# Defects in crystalline structure

Starting from a perfect $\ce{MgO}$ crystal a solid solution of $\ce{Al2O3}$ and $\ce{MgO}$ is prepared with an atomic proportion of $15:85$ of $\ce{Al}:\ce{Mg}$. Knowing the number of vacancies per $\ce{Mg}$ atom is $0.088$, calculate the % variation of density.

My reasoning is as follows:

For every $3~\ce{Mg^{2+}}$ atoms, we have $2~\ce{Al^3+}$ to maintain electric neutrality and 1 vacancy to keep the number of lattice points. Then, in one cell of crystal, which is FCC, there are initially 4 $\ce{Mg^{2+}}$ atoms which will then be redistributed as 2 $\ce{Mg^{2+}}$, $\frac43$ $\ce{Al^{3+}}$ and $\frac23$ vacancies to fulfill stoichiometry.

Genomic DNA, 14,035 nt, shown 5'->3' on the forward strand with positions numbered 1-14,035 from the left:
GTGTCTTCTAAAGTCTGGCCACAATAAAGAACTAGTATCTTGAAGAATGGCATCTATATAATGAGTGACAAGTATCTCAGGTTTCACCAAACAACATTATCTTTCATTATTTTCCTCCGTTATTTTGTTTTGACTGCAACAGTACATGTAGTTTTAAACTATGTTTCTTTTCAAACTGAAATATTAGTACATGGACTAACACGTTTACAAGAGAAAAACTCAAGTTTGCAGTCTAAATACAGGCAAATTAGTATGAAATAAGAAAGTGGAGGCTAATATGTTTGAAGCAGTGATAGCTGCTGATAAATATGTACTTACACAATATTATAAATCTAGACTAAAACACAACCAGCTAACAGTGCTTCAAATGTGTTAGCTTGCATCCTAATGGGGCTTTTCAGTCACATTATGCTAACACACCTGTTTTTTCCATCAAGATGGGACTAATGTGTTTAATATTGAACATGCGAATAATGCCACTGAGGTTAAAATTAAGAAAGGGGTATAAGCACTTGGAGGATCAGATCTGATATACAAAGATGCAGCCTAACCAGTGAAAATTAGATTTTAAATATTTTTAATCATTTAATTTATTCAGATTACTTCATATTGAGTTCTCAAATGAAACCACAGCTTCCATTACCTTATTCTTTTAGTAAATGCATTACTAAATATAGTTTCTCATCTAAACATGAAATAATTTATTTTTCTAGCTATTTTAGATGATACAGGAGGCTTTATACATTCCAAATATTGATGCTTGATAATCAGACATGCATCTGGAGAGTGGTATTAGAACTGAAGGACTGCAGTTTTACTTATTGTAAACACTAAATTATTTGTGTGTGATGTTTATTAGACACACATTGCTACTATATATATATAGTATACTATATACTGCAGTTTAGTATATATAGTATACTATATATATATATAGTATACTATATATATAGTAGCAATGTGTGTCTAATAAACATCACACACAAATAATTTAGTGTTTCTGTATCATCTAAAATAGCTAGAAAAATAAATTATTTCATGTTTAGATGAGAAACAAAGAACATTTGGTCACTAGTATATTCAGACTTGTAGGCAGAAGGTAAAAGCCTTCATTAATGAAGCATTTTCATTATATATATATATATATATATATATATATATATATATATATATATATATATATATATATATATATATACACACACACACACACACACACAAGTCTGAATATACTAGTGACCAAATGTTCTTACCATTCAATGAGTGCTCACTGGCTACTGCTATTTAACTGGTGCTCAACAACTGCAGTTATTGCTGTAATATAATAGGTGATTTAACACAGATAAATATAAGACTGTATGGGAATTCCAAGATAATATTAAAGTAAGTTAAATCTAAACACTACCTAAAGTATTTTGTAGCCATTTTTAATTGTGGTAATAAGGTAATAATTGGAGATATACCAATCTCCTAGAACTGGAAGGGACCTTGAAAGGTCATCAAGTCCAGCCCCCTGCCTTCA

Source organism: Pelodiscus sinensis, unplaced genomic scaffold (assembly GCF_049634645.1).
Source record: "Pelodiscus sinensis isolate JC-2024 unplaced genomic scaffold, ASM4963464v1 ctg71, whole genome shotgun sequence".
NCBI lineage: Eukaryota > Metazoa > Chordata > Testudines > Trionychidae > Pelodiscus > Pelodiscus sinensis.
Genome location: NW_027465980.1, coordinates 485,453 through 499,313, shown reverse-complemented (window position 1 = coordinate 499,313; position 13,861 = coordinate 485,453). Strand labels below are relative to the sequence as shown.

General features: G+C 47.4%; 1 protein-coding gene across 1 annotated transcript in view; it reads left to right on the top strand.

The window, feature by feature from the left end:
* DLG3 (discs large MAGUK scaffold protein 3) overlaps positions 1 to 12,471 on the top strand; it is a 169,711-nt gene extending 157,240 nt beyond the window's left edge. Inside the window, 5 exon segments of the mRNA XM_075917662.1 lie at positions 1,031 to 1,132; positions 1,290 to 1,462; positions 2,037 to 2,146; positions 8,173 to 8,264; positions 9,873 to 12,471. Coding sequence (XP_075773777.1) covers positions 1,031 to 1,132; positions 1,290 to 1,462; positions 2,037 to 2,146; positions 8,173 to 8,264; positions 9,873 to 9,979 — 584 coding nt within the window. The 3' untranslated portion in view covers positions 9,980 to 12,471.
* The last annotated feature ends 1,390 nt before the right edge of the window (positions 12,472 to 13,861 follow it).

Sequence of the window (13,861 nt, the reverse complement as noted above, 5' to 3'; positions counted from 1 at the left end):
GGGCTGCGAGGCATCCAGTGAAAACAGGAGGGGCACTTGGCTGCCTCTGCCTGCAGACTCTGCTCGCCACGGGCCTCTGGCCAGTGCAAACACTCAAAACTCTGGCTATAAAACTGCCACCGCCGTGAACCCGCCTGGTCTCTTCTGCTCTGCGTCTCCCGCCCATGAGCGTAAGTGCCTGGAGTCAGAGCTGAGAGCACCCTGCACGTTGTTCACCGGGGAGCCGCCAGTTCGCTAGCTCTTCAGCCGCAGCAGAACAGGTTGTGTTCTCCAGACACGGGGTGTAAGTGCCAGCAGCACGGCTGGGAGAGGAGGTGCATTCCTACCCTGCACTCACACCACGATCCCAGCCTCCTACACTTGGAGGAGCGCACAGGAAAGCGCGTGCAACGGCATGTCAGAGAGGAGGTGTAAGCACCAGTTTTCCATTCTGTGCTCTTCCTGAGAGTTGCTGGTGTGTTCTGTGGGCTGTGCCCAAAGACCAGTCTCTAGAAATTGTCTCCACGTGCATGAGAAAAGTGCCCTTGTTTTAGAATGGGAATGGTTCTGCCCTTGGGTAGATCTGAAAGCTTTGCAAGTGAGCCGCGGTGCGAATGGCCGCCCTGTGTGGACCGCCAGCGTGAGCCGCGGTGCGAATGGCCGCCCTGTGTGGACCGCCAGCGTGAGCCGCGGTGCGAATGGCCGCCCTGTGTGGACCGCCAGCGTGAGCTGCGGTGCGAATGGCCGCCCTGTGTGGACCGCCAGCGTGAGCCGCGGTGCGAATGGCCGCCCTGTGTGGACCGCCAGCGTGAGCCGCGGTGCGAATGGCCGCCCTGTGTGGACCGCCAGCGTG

Then, I calculate the initial density as: $$\rho_\mathrm o=\frac{(4 \ce{Mg^{2+}}\times\frac{\pu{24.31g}}{N_A \pu{at/mol}})+ (4 \ce{O^{2-}}\times\frac{\pu{16g}}{N_A \pu{at/mol}})}{a^3}$$ And the final density as: $$\rho_\mathrm f=\frac{(2 \ce{Mg^{2+}}\times\frac{\pu{24.31g}}{N_A \pu{at/mol}})+ (\frac43 \ce{Al^{3+}}\times\frac{\pu{26.98g}}{N_A \pu{at/mol}})+(4 \ce{O^{2-}}\times\frac{\pu{16g}}{N_A \pu{at/mol}})}{a^3}$$

When taking the difference and dividing by the initial density and multiplying by 100%, I get 31.9%, when the solution is 4%. What am I doing wrong?

• Well, you forgot several things, but in particular where does the 15:85 ration of Al:Mg figure into your calculation? – Jon Custer Mar 1 '18 at 14:43
• Update: I have successfully reached the right solution. Thanks again to @JonCuster – Bee Mar 1 '18 at 21:46
• @Bee Could you please post a self-answer? – Gaurang Tandon Jul 14 '18 at 9:05